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2010 Maserati GranCabrio Preview

2010 Maserati GranCabrio Preview

By Jeff Youngs, December 31, 2009
2010 Maserati GranCabrioCritical Knowledge:
  • Shares the Maserati GranTurismo platform
  • Four-passenger convertible
  • Power-operated folding canvas roof
  • Standard engine is a Ferrari-sourced 4.7-liter V-8
  • Rear-wheel drive
  • Manufactured in Italy
  • Available in the second quarter of 2010
Introduction
In 1947, Maserati introduced its first road car, the GranTurismo, to the world. Sixty years later, at the 2007 Geneva Motor Show, the current GranTurismo was unveiled. While the first GranTurismo was based on the racing chassis of the Maserati A6 (total production only 58 units), the latest iteration is based on Maserati's flagship Quattroporte sedan. Styled by Pininfarina's Jason Castriota, with more than a few hints of the Ferrari 599 GTB in the sheetmetal, the 4-passenger closed-roof coupe is built on a shortened Quattroporte platform with two Ferrari-sourced 8-cylinder powerplants.

Following the success of the GranTurismo, Maserati has introduced its GranCabrio convertible, based on the coupe's platform. The all-new drop-top is designed to be a true 4-seater, "so that the rear passengers are not merely supporting actors, but co-stars of the journey," says Maserati. As is the automaker's tradition, the power-operated roof is strictly canvas-made. The GranCabrio is "a special car aimed at refined connoisseurs," adds the automaker.

The arrival of the GranCabrio completes Maserati's lineup which now includes three models: Quattroporte, GranTurismo and GranCabrio. The GranCabrio will be Maserati's first convertible produced at the Viale Ciro Menotti Maserati factory in Modena, Italy, starting in early 2010.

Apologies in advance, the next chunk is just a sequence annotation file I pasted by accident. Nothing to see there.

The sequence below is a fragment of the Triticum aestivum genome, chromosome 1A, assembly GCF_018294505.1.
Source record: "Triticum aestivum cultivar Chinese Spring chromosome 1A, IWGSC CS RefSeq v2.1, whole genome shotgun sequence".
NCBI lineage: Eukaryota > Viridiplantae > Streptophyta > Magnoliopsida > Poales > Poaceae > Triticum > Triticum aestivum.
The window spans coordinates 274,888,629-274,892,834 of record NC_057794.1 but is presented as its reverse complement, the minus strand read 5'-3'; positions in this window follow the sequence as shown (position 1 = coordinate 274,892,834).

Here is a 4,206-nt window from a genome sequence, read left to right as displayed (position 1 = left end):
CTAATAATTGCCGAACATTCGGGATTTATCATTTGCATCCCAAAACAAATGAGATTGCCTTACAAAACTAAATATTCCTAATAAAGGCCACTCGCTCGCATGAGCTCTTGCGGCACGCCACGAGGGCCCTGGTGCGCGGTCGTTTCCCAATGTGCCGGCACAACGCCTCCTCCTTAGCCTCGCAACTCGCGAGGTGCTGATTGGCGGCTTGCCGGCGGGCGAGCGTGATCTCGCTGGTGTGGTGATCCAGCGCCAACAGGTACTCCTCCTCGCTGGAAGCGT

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2010 Maserati GranCabrioModel Lineup
Unlike the GranTurismo, which is offered in two different models, the GranCabrio is only offered in one trim level equipped with the more powerful of the two V-8s that are offered in the coupe.

All 2010 Maserati GranCabrio models feature a full complement of power accessories expected in a vehicle of this caliber. In addition, in typical Maserati fashion, customers may choose from a generous selection of available supple Poltrona Frau leathers and handcrafted interior accents. No fewer than ten different shades of leather, with thirteen different stitching colors, may be mixed to customize the interior upholstery. The exterior of the vehicle offers even more options. According to the manufacturer, there are approximately four million color and trim combinations for the GranCabrio through Maserati's custom-build tailoring service.

Maserati's choice to avoid a folding hardtop and utilize soft canvas has helped with the trunk space on the GranCabrio, the maker says. Although the trunk is smaller than the luggage compartment on the GranTurismo, most of the roof's hardware is positioned just behind the rear seats in an effort to preserve luggage capacity. Like the coupe, the GranCabrio is expected to be equipped with an 11-speaker Bose Surround Sound audio system, with Neodymium iron-boron magnets, to deliver sound accurately to all four seating positions. The system also features a 30-GB hard drive to store up to 180 hours of music.

Hardware